The success or failure of any collaboration will often come down to the communication between the two parties. Each party must understand clearly what the objectives are, their role in the collaboration, and have confidence that they can achieve their goals in doing so.  Before choosing an influencer, you must identify the Why, What and Who of your campaign motives.

Why – Why are you doing this? What’s the core motivation? What is the desired outcome?

What – What content do you want? What type of creative? What aesthetics? What’s your message?

Who – Who are you trying to reach? Who is your consumer? Who’s perception are you trying to change?

If your influencer agrees with, and is on board, with all of the above, there should be no miscommunication, the process will run smoothly, and will result in a successful collaboration for both parties.

Whalar’s motto is ‘Liberating the Creative Voice’, arguably the most important part of any influencer marketing strategy. But for a collaboration to be successful, the main things you need to remember are to always choose influencers whose audience would be consumers of your product, focus on the quality of content, and to maintain communication throughout. Additionally, your brief can be prescriptive, but always let your influencers’ talent shine through, remember it’s why you chose them in the first place!

If discovering where the next generation of luxury travellers will find their travel inspiration is your thing, you might like to check out ILTM Bright Young Things Report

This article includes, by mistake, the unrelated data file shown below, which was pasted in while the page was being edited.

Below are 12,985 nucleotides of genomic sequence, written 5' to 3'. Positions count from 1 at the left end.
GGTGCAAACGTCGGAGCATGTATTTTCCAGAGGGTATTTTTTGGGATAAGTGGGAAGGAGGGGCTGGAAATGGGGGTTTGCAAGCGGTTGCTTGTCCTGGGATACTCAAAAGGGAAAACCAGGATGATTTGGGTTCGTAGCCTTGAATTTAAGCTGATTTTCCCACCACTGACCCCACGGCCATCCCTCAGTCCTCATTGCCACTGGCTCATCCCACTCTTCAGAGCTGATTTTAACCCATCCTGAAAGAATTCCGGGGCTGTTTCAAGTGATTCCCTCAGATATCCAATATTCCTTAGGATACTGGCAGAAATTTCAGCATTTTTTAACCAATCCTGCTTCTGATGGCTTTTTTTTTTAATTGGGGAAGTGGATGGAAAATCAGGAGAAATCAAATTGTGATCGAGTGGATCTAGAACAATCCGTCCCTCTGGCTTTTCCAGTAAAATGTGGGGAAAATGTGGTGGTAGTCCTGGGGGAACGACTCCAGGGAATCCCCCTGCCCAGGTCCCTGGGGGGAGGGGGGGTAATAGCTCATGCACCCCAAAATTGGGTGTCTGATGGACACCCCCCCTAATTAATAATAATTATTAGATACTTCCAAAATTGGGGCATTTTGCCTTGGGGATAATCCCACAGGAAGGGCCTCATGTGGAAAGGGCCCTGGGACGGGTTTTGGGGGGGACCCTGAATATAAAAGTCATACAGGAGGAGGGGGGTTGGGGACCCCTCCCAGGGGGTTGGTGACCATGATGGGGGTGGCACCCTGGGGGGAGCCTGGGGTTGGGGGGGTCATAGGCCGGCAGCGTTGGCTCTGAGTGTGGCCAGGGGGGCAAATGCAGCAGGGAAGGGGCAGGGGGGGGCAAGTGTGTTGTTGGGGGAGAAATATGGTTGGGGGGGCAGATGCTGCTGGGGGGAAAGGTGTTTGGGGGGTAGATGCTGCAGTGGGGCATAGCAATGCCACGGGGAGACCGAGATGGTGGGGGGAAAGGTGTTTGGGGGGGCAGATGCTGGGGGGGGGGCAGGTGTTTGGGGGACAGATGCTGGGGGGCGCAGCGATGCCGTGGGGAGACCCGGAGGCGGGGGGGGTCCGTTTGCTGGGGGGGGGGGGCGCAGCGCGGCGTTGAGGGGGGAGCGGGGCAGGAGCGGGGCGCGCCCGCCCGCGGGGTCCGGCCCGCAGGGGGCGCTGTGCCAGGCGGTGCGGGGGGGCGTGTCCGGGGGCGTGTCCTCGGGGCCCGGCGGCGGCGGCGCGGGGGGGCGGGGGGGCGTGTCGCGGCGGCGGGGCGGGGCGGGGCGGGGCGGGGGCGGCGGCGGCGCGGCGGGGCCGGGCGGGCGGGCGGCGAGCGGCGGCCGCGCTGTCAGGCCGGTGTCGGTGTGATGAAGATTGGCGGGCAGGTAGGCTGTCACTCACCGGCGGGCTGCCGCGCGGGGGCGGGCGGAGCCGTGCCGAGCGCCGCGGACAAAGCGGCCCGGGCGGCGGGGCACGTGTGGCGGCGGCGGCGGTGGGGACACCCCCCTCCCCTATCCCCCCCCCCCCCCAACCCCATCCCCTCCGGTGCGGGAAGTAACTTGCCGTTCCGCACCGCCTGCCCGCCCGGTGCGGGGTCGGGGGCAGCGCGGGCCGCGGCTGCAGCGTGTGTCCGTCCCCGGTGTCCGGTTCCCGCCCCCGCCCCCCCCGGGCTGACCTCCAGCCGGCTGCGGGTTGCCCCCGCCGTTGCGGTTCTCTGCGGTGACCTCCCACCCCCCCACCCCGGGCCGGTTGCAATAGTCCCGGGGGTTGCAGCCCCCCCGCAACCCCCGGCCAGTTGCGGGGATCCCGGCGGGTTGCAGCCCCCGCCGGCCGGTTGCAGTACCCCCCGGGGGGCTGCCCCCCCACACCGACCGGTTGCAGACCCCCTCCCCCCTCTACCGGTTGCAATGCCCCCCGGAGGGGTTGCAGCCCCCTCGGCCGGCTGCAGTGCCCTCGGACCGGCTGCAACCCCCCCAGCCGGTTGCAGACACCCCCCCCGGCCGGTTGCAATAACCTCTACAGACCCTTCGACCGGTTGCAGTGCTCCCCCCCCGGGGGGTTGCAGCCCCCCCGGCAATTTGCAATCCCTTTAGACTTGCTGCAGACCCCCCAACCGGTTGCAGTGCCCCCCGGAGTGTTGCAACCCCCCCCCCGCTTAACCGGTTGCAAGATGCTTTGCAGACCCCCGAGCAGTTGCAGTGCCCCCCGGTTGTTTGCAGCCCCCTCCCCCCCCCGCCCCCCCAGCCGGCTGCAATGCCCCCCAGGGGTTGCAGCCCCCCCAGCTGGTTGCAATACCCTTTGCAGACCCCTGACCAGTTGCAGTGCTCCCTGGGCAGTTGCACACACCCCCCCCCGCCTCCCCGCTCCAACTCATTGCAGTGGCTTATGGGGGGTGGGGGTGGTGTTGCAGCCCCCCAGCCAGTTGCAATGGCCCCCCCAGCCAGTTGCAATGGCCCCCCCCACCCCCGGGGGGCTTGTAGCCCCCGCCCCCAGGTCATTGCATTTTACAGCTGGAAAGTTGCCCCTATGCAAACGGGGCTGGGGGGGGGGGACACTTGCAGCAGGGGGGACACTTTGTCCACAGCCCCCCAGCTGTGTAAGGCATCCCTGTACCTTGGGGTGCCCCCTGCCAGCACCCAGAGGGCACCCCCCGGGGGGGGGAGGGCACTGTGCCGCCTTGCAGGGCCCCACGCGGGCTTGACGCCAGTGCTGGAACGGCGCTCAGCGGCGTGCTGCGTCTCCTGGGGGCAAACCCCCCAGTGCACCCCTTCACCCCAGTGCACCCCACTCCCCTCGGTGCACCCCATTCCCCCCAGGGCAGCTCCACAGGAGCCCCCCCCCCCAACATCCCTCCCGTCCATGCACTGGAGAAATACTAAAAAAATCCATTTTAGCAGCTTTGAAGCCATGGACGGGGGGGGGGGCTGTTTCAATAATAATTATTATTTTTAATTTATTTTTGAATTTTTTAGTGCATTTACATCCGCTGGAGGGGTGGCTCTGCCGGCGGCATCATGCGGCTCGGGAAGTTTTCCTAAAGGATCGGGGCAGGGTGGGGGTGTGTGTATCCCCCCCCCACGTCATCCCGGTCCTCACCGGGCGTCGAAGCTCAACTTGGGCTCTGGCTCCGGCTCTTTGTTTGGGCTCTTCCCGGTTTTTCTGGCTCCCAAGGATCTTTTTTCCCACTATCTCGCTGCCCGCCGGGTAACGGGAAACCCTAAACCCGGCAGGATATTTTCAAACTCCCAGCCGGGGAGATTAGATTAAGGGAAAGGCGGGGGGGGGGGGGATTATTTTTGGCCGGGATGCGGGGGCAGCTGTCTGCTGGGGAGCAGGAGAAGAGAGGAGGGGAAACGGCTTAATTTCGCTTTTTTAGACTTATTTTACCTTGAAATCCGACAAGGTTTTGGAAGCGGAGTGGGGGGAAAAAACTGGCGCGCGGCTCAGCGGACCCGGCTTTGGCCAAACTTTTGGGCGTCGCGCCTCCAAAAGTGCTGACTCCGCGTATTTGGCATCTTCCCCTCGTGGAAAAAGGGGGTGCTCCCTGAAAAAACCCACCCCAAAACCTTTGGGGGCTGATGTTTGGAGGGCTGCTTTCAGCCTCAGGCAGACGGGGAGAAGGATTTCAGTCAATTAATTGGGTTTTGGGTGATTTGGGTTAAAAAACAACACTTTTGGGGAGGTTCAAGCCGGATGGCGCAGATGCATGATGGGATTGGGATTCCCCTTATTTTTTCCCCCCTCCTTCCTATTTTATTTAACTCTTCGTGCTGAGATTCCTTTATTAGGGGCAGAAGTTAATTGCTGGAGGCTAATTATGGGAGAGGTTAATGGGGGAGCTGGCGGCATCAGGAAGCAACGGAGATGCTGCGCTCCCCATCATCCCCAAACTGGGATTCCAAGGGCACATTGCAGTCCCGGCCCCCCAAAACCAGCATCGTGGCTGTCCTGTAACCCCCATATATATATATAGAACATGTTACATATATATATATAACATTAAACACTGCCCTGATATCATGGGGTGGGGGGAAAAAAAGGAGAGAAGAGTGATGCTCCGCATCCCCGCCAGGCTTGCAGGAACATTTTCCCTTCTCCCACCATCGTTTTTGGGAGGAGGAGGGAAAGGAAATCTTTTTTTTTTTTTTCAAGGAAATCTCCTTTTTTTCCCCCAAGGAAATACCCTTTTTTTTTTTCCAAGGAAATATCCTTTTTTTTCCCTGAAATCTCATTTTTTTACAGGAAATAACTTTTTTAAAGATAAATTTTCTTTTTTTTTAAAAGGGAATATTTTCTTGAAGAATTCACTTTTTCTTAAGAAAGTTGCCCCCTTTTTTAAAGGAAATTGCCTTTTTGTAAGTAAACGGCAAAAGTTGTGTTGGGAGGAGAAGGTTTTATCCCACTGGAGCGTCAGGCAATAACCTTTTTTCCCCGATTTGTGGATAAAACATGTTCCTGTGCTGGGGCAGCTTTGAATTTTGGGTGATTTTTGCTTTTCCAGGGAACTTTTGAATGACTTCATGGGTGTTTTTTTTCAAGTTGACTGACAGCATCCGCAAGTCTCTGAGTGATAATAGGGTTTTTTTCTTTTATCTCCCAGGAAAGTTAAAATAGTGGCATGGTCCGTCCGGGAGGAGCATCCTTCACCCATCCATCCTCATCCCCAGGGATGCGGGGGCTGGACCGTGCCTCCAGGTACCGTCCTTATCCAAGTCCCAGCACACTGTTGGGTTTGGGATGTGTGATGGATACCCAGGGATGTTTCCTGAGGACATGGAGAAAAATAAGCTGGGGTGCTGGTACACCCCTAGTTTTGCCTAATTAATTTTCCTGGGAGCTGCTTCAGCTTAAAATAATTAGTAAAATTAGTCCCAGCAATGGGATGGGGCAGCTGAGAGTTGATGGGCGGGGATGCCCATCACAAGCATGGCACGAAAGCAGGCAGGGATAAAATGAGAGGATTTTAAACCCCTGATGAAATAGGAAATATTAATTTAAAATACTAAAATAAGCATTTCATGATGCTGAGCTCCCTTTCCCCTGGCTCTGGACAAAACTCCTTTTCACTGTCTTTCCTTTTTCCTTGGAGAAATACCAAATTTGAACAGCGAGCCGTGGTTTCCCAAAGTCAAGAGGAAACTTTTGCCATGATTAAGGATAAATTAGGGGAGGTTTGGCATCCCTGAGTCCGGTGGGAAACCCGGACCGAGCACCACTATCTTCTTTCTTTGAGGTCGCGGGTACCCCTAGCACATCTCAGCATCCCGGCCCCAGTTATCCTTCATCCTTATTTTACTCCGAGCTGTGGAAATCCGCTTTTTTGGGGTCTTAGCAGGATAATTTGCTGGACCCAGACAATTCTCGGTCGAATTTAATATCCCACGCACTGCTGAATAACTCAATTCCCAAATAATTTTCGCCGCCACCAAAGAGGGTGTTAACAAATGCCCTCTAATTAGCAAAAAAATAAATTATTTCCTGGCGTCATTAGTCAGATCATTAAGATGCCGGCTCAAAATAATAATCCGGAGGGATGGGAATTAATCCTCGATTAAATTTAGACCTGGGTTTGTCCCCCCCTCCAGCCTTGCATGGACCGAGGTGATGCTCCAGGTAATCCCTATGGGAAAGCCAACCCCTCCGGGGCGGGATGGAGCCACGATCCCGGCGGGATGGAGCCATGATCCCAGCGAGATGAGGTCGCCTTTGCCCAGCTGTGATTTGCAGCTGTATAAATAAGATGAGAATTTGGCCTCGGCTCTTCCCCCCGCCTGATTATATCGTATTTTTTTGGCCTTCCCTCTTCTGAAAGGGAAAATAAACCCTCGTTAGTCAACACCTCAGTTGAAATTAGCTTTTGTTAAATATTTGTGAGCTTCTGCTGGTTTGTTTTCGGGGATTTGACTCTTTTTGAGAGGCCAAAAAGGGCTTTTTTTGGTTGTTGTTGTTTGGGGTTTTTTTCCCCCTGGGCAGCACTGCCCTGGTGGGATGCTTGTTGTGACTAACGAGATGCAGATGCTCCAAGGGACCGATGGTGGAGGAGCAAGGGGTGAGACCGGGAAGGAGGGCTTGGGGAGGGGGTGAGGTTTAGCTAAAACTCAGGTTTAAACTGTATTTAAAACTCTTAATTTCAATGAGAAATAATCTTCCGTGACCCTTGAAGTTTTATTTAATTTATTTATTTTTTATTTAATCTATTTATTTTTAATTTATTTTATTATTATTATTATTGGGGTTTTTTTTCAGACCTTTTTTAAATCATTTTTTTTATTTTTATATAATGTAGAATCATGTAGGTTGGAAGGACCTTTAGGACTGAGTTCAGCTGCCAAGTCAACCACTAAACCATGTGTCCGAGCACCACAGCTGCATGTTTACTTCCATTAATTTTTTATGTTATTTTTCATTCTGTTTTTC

Leaders with Substance: Valeriano Antonioli

Leaders with Substance: Valeriano Antonioli

For the past 35 years, while we all looked on in awe, our beautiful friend Valeriano Antonioli has been building a truly remarkable career in luxury.

Following in the footsteps of Ferragamo’s famous founder, Salvatore Ferragamo, the Lungarno Collection CEO returned to live and work in Florence following a stint in the US, where he was previously Managing Director of InterContinental Montelucia Resort & Spa‎, and General Manager of W Los Angeles-Westwood. He has put his multi-lingual skills to good use in managerial positions in Italy, Germany, Russia, and England with leading hotel groups including the Sheraton Diana Majestic and the Dorchester Collection’s Principe di Savoia in Milan, and Belmond’s Grand Hotel Europe in St. Petersburg.

Created in 1995 by Leonardo Ferragamo, the son of Salvatore, Valeriano now presides over Italy’s prestigious Lungarno Collection, including; Hotel Lungarno, Gallery Hotel Art, and Continentale in Florence; Villa Le Rose in Tuscany; Portrait Roma in Rome; Resort Baia Scarlino Yacht Club & Residences and Nautor’s Swan Yacht in Tuscany; three restaurants in Florence – Borgo San Jacopo, Fusion Bar & Restaurant and Caffè dell’Oro; and the newest member of the Lungarno family, Portrait Firenze, which sits on the most romantic stretch of the River Arno in Florence and was launched at ILTM in Cannes in 2014.

Here’s what Valeriano had to say about the current preoccupations of a leader in luxury travel when we caught up with him this week…

“The best decision I ever made was to follow my dreams and became an hotelier. Travel unifies. Travel enables people to understand cultures a bit better, and I feel extremely fortunate to welcome wayfaring strangers to our city with open arms, creating an undeniably fantastic experience that they will hold with them forever.